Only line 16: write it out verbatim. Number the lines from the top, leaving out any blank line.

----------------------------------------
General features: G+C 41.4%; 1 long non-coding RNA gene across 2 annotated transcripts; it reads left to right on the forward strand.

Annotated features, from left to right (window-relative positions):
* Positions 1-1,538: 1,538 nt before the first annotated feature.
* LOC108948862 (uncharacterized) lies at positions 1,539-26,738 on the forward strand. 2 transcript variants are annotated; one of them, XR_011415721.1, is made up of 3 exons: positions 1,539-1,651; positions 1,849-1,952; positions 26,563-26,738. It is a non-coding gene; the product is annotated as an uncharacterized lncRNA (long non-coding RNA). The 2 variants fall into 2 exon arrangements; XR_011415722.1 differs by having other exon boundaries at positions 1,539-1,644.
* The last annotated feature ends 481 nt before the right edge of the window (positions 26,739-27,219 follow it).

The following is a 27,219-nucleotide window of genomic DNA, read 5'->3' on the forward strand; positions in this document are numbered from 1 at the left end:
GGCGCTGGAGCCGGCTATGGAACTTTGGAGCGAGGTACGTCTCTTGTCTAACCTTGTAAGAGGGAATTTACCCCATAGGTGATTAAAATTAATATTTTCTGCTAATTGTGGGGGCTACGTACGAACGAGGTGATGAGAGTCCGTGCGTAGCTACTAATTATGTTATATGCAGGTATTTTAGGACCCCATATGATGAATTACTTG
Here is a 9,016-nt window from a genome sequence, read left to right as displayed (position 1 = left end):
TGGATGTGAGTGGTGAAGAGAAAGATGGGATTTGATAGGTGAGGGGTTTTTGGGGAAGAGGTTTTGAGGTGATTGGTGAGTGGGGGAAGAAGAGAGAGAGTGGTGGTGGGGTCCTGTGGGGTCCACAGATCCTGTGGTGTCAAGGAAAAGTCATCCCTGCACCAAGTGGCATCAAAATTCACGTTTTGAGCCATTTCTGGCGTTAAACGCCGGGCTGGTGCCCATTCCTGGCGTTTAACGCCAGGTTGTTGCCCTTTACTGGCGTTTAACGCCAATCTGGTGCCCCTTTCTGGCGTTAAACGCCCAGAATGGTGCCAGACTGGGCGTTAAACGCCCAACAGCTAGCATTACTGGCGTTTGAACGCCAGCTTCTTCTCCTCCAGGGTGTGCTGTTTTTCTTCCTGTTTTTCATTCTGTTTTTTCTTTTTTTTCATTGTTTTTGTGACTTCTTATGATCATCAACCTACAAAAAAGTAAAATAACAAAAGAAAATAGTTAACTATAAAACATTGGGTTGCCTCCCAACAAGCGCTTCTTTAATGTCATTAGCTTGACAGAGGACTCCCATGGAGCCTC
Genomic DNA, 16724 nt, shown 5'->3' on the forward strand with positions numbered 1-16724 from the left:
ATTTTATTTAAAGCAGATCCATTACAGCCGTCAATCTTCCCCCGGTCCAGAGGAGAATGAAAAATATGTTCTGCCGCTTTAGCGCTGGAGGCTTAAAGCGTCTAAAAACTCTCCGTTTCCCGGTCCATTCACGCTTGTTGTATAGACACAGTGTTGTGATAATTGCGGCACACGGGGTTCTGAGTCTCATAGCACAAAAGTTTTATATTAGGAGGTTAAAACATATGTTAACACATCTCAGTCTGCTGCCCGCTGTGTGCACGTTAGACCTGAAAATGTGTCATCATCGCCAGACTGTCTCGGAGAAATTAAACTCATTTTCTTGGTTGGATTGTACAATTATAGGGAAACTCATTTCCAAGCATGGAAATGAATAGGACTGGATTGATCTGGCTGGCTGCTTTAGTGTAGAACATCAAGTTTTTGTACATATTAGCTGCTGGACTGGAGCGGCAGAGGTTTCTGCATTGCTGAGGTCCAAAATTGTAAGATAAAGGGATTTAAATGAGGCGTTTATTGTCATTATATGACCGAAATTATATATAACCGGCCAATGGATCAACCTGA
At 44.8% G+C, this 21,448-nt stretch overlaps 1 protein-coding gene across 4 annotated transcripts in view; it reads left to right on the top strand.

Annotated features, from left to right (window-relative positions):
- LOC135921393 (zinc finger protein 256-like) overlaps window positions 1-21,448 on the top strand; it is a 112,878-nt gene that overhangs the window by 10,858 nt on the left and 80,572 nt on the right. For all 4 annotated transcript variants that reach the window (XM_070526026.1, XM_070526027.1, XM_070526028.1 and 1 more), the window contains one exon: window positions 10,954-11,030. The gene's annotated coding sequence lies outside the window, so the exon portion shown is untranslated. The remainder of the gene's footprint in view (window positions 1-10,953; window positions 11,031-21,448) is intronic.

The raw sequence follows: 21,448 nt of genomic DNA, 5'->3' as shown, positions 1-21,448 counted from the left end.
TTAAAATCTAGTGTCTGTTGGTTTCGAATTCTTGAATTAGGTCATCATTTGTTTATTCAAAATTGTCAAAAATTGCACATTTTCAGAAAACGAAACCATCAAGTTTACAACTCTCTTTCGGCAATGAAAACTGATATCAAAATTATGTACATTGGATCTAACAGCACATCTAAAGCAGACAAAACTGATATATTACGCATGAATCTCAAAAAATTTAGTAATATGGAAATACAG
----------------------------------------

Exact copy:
TTAAAATCTAGTGTCTGTTGGTTTCGAATTCTTGAATTAGGTCATCATTTGTTTATTCAAAATTGTCAAAAATTGCACATTTTCAGAAAACGAAACCATCAAGTTTACAACTCTCTTTCGGCAATGAAAACTGATATCAAAATTATGTACATTGGATCTAACAGCACATCTAAAGCAGACAAAACTGATATATTACGCATGAATCTCAAAAAATTTAGTAATATGGAAATACAG